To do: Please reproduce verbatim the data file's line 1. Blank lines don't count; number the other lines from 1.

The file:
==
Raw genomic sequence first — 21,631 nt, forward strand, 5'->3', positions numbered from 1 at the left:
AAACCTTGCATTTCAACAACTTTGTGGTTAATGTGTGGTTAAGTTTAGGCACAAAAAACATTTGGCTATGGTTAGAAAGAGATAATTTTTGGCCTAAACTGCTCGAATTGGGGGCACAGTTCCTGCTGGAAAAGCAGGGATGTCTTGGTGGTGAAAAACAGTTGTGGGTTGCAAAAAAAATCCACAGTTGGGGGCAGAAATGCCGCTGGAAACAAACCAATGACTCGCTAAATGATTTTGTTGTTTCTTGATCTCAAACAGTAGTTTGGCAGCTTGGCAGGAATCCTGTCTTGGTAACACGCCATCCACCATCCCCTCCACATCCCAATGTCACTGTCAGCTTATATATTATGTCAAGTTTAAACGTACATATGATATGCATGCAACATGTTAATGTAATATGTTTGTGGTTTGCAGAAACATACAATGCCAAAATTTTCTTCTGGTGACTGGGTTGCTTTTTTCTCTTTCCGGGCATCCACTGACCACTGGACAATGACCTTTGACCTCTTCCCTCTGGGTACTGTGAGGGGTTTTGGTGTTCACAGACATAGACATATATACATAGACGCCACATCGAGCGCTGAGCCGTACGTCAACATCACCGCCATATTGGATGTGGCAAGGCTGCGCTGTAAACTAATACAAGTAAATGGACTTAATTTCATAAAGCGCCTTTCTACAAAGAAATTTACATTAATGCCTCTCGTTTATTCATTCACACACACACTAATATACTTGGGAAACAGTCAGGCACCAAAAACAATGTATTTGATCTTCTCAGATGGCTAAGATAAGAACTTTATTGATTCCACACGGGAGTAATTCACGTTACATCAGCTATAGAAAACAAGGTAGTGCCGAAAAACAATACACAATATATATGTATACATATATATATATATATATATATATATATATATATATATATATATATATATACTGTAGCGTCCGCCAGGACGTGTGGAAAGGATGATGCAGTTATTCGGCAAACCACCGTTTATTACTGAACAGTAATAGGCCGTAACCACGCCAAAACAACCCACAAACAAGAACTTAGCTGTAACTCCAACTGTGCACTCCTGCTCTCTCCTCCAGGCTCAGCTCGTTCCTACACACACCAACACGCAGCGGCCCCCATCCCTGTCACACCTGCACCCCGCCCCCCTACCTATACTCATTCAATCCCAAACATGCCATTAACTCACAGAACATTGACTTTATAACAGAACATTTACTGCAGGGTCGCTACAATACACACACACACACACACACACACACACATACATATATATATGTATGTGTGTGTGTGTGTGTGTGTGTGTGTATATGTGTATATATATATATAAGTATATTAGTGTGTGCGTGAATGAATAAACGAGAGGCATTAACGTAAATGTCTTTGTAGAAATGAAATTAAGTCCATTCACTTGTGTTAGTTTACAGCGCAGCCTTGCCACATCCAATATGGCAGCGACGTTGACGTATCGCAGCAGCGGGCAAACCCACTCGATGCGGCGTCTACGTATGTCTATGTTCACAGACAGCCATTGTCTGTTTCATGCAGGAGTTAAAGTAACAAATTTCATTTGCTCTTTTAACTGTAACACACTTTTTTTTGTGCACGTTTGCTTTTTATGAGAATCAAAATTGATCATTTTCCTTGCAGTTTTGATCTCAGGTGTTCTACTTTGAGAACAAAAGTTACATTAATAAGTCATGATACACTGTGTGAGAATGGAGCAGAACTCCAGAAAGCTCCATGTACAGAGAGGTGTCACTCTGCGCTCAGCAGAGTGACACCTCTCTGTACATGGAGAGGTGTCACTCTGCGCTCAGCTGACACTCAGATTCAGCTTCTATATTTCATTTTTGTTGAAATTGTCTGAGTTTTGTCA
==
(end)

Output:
Raw genomic sequence first — 21,631 nt, forward strand, 5'->3', positions numbered from 1 at the left: